Underlying the feasibility and price of any insurance product are the concepts of statutory reserve and the additional capital insurers need to back the product guarantees.

If the reserve and capital standards are too inflexible, a product design may not be feasible or the price may be too high (because excessive capital would be needed to meet regulatory requirements).

If the standards are inadequate, the risk increases that some insurers will be unable to meet their promises in tough times, damaging industry credibility.

Changes to reserve and capital standards now being considered are fundamental to both future product innovation and financial soundness. This is especially so, as the insurance industry tackles the unique needs of graying America.

Following is an overview of the developments, showing why the changes are needed and the likely outcome. It focuses on the variable annuity initiative, which is closest to implementation. But similar initiatives are well under way for life insurance products (including variable life and level premium term products) and are at the early stages for fixed annuities.

The problem being addressed is the very rigid nature of the current framework, which is based on the use of formulas and mandated assumptions and which does not automatically address new benefits (such as VA guaranteed living benefits).

Adapting this formulaic framework for the new product features is time-consuming, can lag a product’s acceptance in the marketplace considerably, and may do a poor job in measuring actual risk associated with a product feature.

By contrast, the new approach is quite flexible. It is based on principles rather than specific formulas. It involves projecting future revenue, benefits and expenses over a wide range of possible scenarios (i.e., stochastic modeling). Statutory reserves would be based on average results over the worst 25% to 35% of scenarios, while capital needs would be based on results of the worst 10% of scenarios.

One underlying principle is to measure risk in any scenario on an aggregate basis across all the contracts, allowing for the natural offset of risks. This is analogous to measuring investment risk at the portfolio level rather than measuring each asset’s risk on a stand-alone basis.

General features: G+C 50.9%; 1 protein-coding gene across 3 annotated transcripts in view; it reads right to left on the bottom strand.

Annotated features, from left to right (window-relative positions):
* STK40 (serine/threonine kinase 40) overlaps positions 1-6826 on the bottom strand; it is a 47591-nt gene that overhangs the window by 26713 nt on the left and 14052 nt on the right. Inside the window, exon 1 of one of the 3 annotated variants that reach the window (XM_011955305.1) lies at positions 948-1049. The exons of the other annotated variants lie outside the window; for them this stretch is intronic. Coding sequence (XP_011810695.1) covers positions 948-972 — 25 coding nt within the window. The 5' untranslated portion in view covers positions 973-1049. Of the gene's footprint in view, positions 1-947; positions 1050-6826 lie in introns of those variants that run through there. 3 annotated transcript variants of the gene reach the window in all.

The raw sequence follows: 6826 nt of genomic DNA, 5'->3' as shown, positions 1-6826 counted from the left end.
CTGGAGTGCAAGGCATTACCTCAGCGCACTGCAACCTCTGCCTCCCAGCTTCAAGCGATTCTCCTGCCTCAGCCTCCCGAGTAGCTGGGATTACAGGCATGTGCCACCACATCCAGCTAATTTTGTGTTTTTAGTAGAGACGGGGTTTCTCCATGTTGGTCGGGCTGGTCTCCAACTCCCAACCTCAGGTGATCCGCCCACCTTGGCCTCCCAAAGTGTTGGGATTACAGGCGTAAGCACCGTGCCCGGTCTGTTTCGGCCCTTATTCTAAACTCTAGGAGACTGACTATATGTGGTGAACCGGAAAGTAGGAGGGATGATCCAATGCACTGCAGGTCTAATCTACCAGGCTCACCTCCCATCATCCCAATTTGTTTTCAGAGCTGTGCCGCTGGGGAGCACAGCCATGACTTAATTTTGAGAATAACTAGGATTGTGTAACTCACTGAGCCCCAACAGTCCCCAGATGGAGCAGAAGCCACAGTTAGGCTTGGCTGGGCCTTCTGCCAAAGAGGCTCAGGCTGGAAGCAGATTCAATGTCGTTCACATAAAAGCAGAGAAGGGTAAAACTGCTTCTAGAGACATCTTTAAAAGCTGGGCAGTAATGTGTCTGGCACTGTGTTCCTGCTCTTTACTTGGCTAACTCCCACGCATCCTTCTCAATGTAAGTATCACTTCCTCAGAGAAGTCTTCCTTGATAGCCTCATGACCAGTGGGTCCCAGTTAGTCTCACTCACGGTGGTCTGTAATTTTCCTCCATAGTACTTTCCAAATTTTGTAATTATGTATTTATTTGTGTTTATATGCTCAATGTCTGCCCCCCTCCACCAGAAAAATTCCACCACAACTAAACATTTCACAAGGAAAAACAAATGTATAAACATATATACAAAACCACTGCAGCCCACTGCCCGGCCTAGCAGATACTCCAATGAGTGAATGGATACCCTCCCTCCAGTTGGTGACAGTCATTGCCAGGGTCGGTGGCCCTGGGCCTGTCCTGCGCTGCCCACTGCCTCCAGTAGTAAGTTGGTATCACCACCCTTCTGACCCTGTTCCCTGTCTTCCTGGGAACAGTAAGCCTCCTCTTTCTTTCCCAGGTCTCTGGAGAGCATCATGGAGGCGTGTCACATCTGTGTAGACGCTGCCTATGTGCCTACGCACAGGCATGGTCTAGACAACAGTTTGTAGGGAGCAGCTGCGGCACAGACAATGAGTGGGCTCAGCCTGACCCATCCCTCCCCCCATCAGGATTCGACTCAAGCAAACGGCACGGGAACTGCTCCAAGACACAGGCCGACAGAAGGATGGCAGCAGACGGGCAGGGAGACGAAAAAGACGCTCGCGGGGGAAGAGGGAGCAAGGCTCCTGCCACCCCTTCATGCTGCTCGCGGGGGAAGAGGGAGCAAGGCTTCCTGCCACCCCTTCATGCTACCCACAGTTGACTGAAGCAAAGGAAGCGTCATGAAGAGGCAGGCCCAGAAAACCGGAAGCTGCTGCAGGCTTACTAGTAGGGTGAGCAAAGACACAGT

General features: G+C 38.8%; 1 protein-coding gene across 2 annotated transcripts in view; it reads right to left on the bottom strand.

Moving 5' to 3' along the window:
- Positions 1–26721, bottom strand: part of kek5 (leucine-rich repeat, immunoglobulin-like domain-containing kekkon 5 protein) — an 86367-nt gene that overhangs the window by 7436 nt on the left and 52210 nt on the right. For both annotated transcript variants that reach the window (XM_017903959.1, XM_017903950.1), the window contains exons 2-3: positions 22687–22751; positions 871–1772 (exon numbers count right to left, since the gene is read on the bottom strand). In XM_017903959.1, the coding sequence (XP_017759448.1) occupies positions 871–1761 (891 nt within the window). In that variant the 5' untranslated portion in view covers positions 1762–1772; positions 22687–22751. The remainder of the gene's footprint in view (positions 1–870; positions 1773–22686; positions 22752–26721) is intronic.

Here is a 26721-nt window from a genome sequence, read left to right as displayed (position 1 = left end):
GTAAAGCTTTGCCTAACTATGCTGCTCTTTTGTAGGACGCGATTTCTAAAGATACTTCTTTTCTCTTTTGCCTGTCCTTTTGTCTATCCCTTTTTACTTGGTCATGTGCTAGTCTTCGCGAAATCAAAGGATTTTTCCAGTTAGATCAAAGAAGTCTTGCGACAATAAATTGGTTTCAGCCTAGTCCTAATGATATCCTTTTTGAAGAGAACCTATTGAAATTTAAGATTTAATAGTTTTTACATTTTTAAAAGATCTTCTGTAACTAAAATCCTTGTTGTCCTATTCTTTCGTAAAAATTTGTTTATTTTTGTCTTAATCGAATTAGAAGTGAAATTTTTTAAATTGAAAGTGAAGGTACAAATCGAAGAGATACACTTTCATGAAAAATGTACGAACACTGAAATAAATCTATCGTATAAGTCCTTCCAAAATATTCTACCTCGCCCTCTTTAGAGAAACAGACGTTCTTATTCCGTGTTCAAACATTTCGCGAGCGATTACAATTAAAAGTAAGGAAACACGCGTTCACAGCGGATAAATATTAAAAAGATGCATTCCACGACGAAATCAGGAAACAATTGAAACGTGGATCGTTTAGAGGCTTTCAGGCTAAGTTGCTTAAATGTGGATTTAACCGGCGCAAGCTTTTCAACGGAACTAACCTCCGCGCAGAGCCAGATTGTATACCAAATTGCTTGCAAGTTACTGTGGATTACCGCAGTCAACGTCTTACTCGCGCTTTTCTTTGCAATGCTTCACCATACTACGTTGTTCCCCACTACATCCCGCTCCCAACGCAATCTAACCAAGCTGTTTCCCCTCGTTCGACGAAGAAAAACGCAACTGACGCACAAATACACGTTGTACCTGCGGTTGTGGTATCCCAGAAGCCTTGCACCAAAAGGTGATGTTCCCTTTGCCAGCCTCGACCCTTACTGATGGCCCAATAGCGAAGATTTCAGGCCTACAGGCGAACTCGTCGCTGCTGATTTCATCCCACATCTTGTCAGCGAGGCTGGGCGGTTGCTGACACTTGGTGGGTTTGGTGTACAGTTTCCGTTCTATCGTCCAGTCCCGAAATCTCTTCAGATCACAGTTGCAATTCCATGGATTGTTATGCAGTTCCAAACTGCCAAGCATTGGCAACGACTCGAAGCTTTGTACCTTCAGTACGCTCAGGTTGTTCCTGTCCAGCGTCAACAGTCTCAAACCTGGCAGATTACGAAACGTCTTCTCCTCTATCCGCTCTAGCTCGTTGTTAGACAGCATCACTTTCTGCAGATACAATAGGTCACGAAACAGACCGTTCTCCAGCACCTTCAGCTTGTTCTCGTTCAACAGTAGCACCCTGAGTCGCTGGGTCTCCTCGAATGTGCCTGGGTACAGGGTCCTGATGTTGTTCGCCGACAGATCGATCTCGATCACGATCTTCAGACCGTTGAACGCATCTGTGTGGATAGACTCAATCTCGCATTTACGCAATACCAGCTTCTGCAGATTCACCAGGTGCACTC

This aggregate approach is important in developing a realistic assessment of a company’s risk, since it recognizes a company’s diversification across different products/benefits, issue years, customer allocation decisions, and risk control measures (such as hedging). Of course, it also means the results will vary by company.

Unlike the formula-based approach, which is easy to calculate and verify, a principles-based approach has some complexity.

It entails determining and justifying various assumptions in the stochastic model as well as actually running the model. Moreover, to ensure integrity, it requires sufficient guidance and an effective oversight procedure. The activity is time-consuming, as many areas need careful thought and discussion.

As an example, some controls are needed on the scenarios that can be used. A “calibration” standard was developed for the scenarios that are used in modeling statutory reserves or required capital. This standard ensures that there are enough “bad” scenarios in the models.

For example, at the 10th duration, at least 2.5% of the scenarios for an equity class like the S&P 500 must use returns no better than obtained from an average gross annual return of -2.33%.

For most VAs, the calculation of required statutory capital for year-end 2005 used, in part, a principles-based calculation. Statutory reserves still are using the formula-based approach, but the expectation is statutory reserves will soon use a principle-based approach.

However, a number of issues still need to be resolved. Hopefully, discussions now under way will develop a consensus on these issues before the summer meeting of the National Association of Insurance Commissioners. This would allow the new reserve approach to be adopted in the very near future, possibly effective for year-end 2006. (See box for a review of the issues.)

Adoption of a principles-based approach, having a properly designed framework and effective regulatory oversight, would be a big step forward.

The flexibility in product design and the superior measure of guarantee-related risks would help the industry and its customers.